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Tuesday, August 30, 2011

No More Rock-Hard Marshmallows

It’s good to be back at the helm of High Concepts, after my little, unannounced, two-week hiatus, in which I had a chance to re-charge my blogging batteries.

I apologize for any just frustration you may have felt in the last two weeks, when every time you checked the blog you found the same, rock-hard, “On Marshmallows and Melodrama” piece. Don’t worry. It’s not that I thought that piece demanded two weeks of deep meditation…

But a special apology is due to those participating in the Virtual Summer Circle of Thomistic Studies. You must feel pretty irked at the unexpected lull in the conversation, thinking perhaps that this wasn’t the Thomistic cruise you signed up for. “Where is my Maritain?” you have been rightly asking yourself. Well, don’t write the Circle off just yet. It’s only August 30, we have more than three weeks of summer still to go, and I plan on making the most of it. I have one or two things more to say about Maritain’s discussion of beauty in Chapter V, not to mention topics covering the rest of Art and Scholasticism, so go find your book where you tossed it into the hedges in sheer disgust, and get ready.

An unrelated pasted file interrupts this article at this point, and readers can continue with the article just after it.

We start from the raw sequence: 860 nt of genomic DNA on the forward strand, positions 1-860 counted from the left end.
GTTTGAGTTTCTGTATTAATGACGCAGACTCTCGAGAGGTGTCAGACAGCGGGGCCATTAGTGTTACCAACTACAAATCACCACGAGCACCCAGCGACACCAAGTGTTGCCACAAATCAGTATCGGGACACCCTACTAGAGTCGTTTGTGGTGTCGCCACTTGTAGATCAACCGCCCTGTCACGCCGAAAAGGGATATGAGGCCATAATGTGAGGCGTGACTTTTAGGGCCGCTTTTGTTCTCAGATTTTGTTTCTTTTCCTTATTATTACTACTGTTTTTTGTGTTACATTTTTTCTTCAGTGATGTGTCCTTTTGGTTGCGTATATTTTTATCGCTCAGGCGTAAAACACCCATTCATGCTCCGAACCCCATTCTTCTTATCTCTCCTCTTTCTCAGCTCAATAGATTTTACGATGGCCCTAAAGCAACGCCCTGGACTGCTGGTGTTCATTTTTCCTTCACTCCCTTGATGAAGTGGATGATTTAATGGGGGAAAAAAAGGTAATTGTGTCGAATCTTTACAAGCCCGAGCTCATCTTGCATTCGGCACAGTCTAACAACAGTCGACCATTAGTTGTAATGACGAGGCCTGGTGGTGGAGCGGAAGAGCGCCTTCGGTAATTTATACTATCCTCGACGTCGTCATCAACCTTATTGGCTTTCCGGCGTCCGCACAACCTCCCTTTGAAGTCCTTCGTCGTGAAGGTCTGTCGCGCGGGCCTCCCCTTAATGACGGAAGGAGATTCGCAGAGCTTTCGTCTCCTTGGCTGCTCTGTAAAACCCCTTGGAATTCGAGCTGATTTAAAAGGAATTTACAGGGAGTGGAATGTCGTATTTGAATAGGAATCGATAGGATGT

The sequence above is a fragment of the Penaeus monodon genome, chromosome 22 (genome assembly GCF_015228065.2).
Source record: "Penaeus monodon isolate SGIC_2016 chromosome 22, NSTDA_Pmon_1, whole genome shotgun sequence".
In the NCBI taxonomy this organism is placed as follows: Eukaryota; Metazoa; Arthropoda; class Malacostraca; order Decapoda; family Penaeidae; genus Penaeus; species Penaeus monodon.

A great cultural event occurred today, which will no doubt curb the slide of Western Civilization for a day or two. At Prospero’s Books in Manassas, Virginia, I found a copy of the February 1915 number of The Century, a successor to Scribner’s Monthly Magazine, which began publication in 1881 and pooped out in 1930. The reason this number of The Century attracted me so is that it contains a short story by that peerless comic genius, P.G. Wodehouse, as well as—a fact I didn’t even realize until I raced furtively from the bookstore and flipped through the contents in a shadowy corner—an article by the Catholic writer, Hilaire Belloc. The Wodehouse story is called “Bill, the Bloodhound,” and how better to enjoy this pleasant latish summer eve than by reading it.

Cruel, I know, not to transcribe the entire thing for you here. But if I send you madly scrambling to your local bookstore from some Wodehouse, then my work will be complete.

Apart from the Virtual Summer Circle of Thomistic Studies, other Coming Attractions on High Concepts include…

A post tomorrow on Graham Greene. One of the books I read this summer is Graham Greene’s marvelous thriller, Brighton Rock. (I see, by the way, that a new film has been made of it, which I haven’t yet seen.) But tomorrow I want to say something about how Greene’s short essay, “On Subjects and Stories,” can help understand what Greene is up to in Brighton Rock and his other fiction.

And for those readers in and around Spokane, Washington who have no more satisfying social life, I will be speaking at Gonzaga University late next month as part of their annual Faith, Film and Philosophy extravaganza. The topic of this year’s meeting is the mystery genre in film. On Thursday evening, September 28, I will be giving a talk entitled “On Mysteries and the Higher Mystery,” in which I will offer some Chestertonian reflections on the reasons why we love tales of mystery and suspense, with special reference to how the genre has been transformed in recent film and television. The conference is sponsored by Gonzaga’s Faith and Reason Institute and Whitworth University’s Weyerhaeuser Center for Faith and Learning. Perhaps I will see you there.  

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